Talking Drums

The West African News Magazine

What the Pheasants Said to the Hunters

A Touch of Nokoko by Kofi Akumanyi

The League Against Cruel Sports have never been in favour of hunting for pleasure. They have always argued that anybody who takes a gun and kills animals just for the heck of it is wicked and should not be allowed to indulge in what they call 'blood sports'.

I have heard blood sports compared to gladiatorial contests in ancient Rome in which the poor combatants are made to fight to the death. While the comparison is not exactly accurate, the fact remains that blood spillage is involved and the spectators of ancient Rome enjoyed every minute of it.

The league had never seen eye to eye with Prince Philip on the merits or demerits of this sport. Recently he has been accused of hypocrisy and arrogance and of ignoring animal cruelty. The attack by animal lovers followed his alleged claim on BBC Radio that hunting helped to preserve wildlife. The Prince, according to the publication 'spoke out during the royal family's christmas break at Sandring ham, where he and his friends have killed 100,000 pheasants during the past ten years'. Prince Philip told listeners: "If you are involved in any kind of hunting operation on a sensible scale the hunter is the only person who wants that species to survive."

This remark was guaranteed to put the backs of anti-blood sports campaigners up. Very few people would support the views of Prince Philip. Take hunting in Africa, for instance. Down there, people kill animals for the meat and skins and not for pleasure. In fact the people who pursue the sport in Africa are Europeans who book safari holidays where, armed with powerful rifles, big game hunting takes the drudgery out of their "humdrum existence". Admittedly, the local people themselves, following the commercial side of the activity are known to be actively involved in poaching for ivory with the result that certain species of animals have been declared endangered species.

The controversy over Prince Philip's remark is interesting in the sense that the two sides - hunters and opposers - have once again brought the issue out in the open and have had their say on the issue. It would definitely not be the last time that we would hear about this. But I must say that I am really surprised that during the course of this perennial debate nobody has thought it proper to ask for the opinion of the animals themselves on being the target of hunters.

The last time I suggested this someone told me that it would not be fair to ask the poor animals which are forced to look into the dark barrel of guns during hunting season to comment.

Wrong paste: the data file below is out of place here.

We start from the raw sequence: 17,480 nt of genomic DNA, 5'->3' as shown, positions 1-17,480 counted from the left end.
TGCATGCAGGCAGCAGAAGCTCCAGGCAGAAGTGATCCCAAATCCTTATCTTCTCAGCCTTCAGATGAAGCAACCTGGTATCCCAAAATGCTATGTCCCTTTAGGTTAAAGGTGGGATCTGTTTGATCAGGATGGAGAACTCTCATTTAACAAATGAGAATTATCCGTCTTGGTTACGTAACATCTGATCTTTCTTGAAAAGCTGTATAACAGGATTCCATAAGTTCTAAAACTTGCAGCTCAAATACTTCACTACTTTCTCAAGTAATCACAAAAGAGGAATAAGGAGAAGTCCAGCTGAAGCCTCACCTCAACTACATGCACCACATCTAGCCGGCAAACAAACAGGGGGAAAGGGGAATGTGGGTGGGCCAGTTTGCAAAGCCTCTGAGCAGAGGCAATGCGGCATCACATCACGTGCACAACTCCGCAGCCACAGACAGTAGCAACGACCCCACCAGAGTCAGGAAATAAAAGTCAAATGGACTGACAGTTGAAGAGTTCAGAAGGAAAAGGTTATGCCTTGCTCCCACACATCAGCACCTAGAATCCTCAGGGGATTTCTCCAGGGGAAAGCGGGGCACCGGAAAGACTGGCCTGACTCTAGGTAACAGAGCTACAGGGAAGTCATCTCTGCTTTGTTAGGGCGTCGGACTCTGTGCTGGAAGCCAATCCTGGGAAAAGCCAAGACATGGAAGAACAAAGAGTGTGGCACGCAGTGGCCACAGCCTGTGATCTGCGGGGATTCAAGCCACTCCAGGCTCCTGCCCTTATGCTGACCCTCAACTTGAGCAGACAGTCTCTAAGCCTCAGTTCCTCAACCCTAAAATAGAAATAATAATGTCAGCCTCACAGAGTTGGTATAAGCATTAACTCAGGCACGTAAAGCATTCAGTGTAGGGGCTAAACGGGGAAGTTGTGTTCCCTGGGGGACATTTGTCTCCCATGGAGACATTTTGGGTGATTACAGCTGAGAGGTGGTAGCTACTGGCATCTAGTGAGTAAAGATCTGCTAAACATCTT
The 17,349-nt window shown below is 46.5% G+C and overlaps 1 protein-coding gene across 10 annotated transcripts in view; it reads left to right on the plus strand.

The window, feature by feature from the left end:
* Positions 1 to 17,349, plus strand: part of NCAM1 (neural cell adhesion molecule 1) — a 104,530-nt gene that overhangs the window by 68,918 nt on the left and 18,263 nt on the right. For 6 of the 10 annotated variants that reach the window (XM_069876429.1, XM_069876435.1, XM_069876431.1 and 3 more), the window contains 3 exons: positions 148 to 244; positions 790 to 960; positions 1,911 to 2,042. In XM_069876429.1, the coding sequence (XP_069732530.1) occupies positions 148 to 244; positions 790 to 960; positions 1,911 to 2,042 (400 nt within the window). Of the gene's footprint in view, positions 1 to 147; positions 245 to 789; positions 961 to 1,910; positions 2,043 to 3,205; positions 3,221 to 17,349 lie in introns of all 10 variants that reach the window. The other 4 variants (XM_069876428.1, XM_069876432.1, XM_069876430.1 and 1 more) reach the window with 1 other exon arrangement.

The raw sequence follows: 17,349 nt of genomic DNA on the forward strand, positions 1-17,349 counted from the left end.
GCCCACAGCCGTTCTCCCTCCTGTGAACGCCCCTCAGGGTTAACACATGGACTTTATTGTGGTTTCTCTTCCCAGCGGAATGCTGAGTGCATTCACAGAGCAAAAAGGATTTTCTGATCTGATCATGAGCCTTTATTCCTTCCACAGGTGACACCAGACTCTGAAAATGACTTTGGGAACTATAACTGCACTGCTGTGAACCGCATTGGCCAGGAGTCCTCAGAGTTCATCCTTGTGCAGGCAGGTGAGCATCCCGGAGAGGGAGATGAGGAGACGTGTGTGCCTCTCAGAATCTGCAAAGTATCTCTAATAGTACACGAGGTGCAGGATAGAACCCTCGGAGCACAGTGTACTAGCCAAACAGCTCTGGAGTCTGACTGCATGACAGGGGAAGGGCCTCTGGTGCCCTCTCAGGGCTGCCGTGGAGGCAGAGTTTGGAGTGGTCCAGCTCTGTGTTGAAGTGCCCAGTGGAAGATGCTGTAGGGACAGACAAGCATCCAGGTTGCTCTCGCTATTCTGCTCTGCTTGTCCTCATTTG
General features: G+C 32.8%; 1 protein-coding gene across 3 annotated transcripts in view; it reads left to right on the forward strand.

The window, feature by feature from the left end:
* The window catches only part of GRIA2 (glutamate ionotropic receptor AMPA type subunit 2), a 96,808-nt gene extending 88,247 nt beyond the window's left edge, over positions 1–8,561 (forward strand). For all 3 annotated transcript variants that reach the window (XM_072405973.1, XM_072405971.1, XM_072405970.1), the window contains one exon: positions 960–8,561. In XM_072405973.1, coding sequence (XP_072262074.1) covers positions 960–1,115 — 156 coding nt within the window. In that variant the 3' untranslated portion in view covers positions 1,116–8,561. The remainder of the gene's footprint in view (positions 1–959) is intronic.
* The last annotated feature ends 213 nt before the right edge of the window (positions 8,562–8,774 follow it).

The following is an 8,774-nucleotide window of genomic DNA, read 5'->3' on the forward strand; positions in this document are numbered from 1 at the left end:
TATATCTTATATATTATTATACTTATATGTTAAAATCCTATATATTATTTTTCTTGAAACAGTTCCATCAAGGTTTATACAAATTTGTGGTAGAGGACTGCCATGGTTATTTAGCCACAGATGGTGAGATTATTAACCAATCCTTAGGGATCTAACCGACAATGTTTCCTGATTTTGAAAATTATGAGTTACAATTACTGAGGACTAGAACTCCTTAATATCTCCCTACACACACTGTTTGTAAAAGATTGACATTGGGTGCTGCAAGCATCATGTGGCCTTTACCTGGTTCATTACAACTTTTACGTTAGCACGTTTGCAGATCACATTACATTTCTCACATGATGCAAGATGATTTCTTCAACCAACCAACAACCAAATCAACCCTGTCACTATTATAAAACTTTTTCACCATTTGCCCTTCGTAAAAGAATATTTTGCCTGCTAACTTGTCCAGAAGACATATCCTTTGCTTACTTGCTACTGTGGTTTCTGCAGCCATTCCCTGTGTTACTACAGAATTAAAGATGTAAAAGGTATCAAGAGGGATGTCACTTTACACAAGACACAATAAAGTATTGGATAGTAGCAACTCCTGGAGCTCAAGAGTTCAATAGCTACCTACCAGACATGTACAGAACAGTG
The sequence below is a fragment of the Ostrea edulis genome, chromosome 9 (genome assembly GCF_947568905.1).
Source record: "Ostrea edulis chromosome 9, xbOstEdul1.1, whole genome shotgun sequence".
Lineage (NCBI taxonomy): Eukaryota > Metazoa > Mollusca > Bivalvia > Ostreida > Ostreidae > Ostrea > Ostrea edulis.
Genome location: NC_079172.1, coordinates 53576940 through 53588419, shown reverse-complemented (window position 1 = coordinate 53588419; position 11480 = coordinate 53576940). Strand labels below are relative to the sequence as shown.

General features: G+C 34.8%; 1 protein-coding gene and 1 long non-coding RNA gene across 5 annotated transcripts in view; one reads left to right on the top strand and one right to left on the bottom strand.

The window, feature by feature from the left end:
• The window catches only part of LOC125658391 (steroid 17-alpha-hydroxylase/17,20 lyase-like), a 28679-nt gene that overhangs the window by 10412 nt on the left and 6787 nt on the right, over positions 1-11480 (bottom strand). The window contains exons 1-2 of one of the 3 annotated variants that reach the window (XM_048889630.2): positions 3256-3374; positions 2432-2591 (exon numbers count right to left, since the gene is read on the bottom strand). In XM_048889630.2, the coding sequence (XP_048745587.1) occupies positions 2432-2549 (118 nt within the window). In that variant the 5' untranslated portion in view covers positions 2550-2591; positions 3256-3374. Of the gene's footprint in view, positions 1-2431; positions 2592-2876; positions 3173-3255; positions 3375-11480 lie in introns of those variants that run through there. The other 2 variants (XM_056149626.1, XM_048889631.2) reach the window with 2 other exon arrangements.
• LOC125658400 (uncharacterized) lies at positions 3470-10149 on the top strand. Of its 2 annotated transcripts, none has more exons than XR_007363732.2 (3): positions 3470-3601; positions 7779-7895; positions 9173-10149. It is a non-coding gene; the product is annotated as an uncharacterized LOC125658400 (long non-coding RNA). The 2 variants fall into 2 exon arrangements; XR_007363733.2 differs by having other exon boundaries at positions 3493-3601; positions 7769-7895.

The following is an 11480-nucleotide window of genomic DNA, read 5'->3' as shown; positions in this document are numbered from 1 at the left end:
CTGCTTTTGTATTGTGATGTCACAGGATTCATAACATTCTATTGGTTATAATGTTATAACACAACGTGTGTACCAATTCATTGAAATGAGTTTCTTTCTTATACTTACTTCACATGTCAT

When the invitation went out to the poor pheasants to appoint a member to be interviewed however, they willingly obliged. The following is an excerpt from the long chat.

"The hunting season brings very unpleasant memories to you, no doubt," I opened the conversation.

"Very unpleasant, and I should know. I nearly lost a wing last season but for my agility," he said, showing me very ruffled wing feathers and a spot which looked like a bullet had grazed.

"What happened?" I asked, shocked to the marrow.

"Just missed the bullet by a fraction of a second. It happens all the time. Just last week my sister-in-law was killed... the poor girl was growing to be a hot dish... " he said wiping tears from the corner of his eyes.

"Please don't cry... I can't stand tears" I said. "You know, you're in no danger of extinction at all. The hunters are the very people who have your welfare at heart."

"Are you kidding?" he asked. The look in his eyes was more of contempt than anything else.

"No I'm dead serious. You have friends among them."

"Who are they?" "The hunters who shoot you for pleasure"

"That isn't funny, anymore. How do we get protection from the very people who hunt us?" he asked, very flustered, indeed.

"Prince Philip said that those who hunt are the same people who want you to survive".

"Oh, I now see the point in a new light," said the bird, its ruffled feathers suddenly smoothing down.

"Which new light?" It was my turn to be surprised.

"That the hunter is our best friend."

"Is he?" I wanted to know

"Yes, he is," he chirped on, "They feed us and protect us from poachers. Take for instance Mr John Baker who owns this large estate. He doesn't harass us all the time we fly freely on these woods and breed."

"There ought to be a catch somewhere"

"There is - our numbers are controlled by the hunters who shoot to kill us".

"How terrible! Sounds like the fattening of the sacrificial cow. What can be done to stop them?" I asked.

"Nothing because they say they are on our side."

"Oh come on. Are they?"

"Yes, except that for the hunter and the hunted to be on the same side of the game someone else would have to be at the receiving end."

"This is confusing"

"It is meant to be"

"Judging from the prevailing situation would you pheasants like to go to Africa where you won't be hunted down and shot in cold blood?" I asked.

"Not on your life! It's against the rules of the game!"

talking drums 1984-01-16 waiting for confusion in Nigeria - another food crisis year